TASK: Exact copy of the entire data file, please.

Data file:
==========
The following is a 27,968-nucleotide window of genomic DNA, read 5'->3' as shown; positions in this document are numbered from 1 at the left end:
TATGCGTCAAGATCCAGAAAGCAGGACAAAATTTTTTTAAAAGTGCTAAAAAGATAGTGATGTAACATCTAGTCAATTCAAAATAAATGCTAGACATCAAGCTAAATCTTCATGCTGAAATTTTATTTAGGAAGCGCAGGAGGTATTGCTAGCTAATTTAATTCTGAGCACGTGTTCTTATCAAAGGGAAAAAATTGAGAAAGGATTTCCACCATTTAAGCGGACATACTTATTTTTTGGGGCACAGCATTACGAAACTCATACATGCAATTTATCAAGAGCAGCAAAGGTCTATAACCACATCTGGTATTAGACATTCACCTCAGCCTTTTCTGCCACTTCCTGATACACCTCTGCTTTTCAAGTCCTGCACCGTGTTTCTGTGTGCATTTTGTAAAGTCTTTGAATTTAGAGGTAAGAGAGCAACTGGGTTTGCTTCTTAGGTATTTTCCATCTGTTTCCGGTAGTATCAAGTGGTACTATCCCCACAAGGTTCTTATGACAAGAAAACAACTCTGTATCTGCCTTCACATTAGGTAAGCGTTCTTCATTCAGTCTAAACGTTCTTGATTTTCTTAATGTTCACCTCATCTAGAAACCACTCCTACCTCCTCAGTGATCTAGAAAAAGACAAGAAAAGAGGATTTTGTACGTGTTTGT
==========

The following is a 27,968-nucleotide window of genomic DNA, read 5'->3' as shown; positions in this document are numbered from 1 at the left end:
TATGCGTCAAGATCCAGAAAGCAGGACAAAATTTTTTTAAAAGTGCTAAAAAGATAGTGATGTAACATCTAGTCAATTCAAAATAAATGCTAGACATCAAGCTAAATCTTCATGCTGAAATTTTATTTAGGAAGCGCAGGAGGTATTGCTAGCTAATTTAATTCTGAGCACGTGTTCTTATCAAAGGGAAAAAATTGAGAAAGGATTTCCACCATTTAAGCGGACATACTTATTTTTTGGGGCACAGCATTACGAAACTCATACATGCAATTTATCAAGAGCAGCAAAGGTCTATAACCACATCTGGTATTAGACATTCACCTCAGCCTTTTCTGCCACTTCCTGATACACCTCTGCTTTTCAAGTCCTGCACCGTGTTTCTGTGTGCATTTTGTAAAGTCTTTGAATTTAGAGGTAAGAGAGCAACTGGGTTTGCTTCTTAGGTATTTTCCATCTGTTTCCGGTAGTATCAAGTGGTACTATCCCCACAAGGTTCTTATGACAAGAAAACAACTCTGTATCTGCCTTCACATTAGGTAAGCGTTCTTCATTCAGTCTAAACGTTCTTGATTTTCTTAATGTTCACCTCATCTAGAAACCACTCCTACCTCCTCAGTGATCTAGAAAAAGACAAGAAAAGAGGATTTTGTACGTGTTTGT